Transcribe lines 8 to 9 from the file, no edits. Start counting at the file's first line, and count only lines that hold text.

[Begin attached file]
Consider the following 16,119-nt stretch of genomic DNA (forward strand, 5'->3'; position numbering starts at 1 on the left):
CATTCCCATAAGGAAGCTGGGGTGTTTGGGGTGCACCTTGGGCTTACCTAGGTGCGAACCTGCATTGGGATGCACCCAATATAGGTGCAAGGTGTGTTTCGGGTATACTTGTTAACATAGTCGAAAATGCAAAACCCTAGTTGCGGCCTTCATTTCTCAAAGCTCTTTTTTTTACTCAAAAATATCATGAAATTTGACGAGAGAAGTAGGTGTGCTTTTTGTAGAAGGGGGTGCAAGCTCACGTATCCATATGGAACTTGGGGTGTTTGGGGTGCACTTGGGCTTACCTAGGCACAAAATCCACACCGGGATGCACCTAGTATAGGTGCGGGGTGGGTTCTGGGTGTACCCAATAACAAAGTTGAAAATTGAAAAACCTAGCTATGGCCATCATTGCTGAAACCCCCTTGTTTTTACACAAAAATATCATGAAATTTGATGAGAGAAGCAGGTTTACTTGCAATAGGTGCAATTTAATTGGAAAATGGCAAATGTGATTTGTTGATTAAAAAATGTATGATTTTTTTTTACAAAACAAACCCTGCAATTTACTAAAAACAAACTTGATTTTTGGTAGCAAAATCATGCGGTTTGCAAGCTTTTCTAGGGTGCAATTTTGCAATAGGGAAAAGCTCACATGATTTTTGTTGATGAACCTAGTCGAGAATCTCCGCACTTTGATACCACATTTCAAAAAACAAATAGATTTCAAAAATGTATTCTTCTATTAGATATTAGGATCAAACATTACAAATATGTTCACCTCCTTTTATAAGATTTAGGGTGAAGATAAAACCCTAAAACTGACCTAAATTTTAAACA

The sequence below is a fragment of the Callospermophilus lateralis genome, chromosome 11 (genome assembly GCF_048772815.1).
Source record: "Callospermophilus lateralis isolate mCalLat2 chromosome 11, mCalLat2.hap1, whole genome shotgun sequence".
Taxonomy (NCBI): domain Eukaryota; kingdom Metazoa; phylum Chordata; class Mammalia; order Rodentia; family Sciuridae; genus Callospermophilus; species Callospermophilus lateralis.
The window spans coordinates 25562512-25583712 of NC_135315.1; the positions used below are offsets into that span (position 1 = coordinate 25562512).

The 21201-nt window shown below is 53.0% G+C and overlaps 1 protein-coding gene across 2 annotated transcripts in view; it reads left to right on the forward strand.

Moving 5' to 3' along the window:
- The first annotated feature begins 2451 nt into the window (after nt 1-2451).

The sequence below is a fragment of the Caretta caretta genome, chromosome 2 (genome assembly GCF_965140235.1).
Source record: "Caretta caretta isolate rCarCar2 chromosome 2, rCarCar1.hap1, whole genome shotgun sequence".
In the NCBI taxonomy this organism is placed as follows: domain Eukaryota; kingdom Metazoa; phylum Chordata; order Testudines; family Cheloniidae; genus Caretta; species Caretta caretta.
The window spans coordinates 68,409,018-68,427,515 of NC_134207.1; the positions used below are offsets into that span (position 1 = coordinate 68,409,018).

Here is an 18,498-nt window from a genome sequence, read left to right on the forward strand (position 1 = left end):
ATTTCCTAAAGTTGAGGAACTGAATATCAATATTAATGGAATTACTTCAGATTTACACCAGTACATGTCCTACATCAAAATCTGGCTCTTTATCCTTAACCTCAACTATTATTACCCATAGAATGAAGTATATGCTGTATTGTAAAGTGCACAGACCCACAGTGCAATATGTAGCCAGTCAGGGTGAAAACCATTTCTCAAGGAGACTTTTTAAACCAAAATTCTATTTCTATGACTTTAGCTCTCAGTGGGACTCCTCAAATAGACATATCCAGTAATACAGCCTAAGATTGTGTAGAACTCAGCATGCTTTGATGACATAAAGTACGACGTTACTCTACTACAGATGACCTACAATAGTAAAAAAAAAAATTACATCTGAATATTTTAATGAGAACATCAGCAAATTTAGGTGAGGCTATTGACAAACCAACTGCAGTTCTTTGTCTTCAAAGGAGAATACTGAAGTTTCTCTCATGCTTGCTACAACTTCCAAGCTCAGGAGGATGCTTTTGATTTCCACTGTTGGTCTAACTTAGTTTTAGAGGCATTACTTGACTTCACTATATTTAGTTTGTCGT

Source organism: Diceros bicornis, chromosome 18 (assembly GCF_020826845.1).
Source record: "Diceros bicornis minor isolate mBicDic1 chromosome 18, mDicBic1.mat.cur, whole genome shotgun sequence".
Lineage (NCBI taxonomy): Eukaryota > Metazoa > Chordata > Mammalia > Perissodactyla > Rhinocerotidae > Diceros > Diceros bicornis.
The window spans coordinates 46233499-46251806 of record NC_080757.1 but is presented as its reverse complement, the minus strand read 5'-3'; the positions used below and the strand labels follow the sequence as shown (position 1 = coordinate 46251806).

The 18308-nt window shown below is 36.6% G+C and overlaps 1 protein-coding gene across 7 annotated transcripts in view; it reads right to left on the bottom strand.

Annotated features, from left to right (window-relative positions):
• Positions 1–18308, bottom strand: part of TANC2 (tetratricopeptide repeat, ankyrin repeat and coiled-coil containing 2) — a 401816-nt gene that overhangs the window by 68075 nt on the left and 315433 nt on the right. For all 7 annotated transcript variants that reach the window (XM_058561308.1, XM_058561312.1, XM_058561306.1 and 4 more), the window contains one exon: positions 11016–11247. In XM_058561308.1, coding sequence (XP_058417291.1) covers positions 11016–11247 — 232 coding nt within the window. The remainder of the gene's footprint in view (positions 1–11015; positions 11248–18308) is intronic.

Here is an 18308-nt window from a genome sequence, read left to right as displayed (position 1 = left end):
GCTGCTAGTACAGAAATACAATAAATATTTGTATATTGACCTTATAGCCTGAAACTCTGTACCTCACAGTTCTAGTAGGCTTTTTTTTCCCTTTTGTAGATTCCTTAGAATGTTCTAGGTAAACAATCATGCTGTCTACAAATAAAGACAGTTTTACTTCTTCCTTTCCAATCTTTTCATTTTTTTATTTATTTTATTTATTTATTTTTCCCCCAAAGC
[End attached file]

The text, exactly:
Moving 5' to 3' along the window:
- The first annotated feature begins 2451 nt into the window (after nt 1-2451).